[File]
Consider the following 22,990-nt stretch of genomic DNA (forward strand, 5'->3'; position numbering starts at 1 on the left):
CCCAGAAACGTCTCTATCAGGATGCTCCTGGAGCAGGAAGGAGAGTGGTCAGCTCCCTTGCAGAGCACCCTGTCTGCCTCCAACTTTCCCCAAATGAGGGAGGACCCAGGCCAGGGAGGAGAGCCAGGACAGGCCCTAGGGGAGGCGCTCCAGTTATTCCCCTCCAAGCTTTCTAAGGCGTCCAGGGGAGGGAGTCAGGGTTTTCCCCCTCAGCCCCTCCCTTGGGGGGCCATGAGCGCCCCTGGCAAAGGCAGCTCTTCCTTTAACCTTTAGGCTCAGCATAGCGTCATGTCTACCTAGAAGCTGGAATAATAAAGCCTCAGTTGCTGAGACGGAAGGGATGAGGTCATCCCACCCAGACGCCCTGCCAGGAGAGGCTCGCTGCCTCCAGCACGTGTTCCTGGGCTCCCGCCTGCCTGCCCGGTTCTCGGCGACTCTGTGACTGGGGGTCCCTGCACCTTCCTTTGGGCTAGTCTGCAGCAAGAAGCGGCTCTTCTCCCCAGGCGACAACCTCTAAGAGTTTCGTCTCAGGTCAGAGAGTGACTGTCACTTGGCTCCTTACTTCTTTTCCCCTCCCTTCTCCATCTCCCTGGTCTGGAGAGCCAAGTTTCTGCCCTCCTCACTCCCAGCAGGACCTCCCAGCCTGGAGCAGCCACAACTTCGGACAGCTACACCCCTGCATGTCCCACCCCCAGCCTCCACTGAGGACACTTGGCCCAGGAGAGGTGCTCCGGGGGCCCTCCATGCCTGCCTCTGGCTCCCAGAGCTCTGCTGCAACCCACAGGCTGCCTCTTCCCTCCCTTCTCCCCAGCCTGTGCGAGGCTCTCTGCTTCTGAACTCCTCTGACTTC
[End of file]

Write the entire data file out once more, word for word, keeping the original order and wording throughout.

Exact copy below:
Consider the following 22,990-nt stretch of genomic DNA (forward strand, 5'->3'; position numbering starts at 1 on the left):
CCCAGAAACGTCTCTATCAGGATGCTCCTGGAGCAGGAAGGAGAGTGGTCAGCTCCCTTGCAGAGCACCCTGTCTGCCTCCAACTTTCCCCAAATGAGGGAGGACCCAGGCCAGGGAGGAGAGCCAGGACAGGCCCTAGGGGAGGCGCTCCAGTTATTCCCCTCCAAGCTTTCTAAGGCGTCCAGGGGAGGGAGTCAGGGTTTTCCCCCTCAGCCCCTCCCTTGGGGGGCCATGAGCGCCCCTGGCAAAGGCAGCTCTTCCTTTAACCTTTAGGCTCAGCATAGCGTCATGTCTACCTAGAAGCTGGAATAATAAAGCCTCAGTTGCTGAGACGGAAGGGATGAGGTCATCCCACCCAGACGCCCTGCCAGGAGAGGCTCGCTGCCTCCAGCACGTGTTCCTGGGCTCCCGCCTGCCTGCCCGGTTCTCGGCGACTCTGTGACTGGGGGTCCCTGCACCTTCCTTTGGGCTAGTCTGCAGCAAGAAGCGGCTCTTCTCCCCAGGCGACAACCTCTAAGAGTTTCGTCTCAGGTCAGAGAGTGACTGTCACTTGGCTCCTTACTTCTTTTCCCCTCCCTTCTCCATCTCCCTGGTCTGGAGAGCCAAGTTTCTGCCCTCCTCACTCCCAGCAGGACCTCCCAGCCTGGAGCAGCCACAACTTCGGACAGCTACACCCCTGCATGTCCCACCCCCAGCCTCCACTGAGGACACTTGGCCCAGGAGAGGTGCTCCGGGGGCCCTCCATGCCTGCCTCTGGCTCCCAGAGCTCTGCTGCAACCCACAGGCTGCCTCTTCCCTCCCTTCTCCCCAGCCTGTGCGAGGCTCTCTGCTTCTGAACTCCTCTGACTTC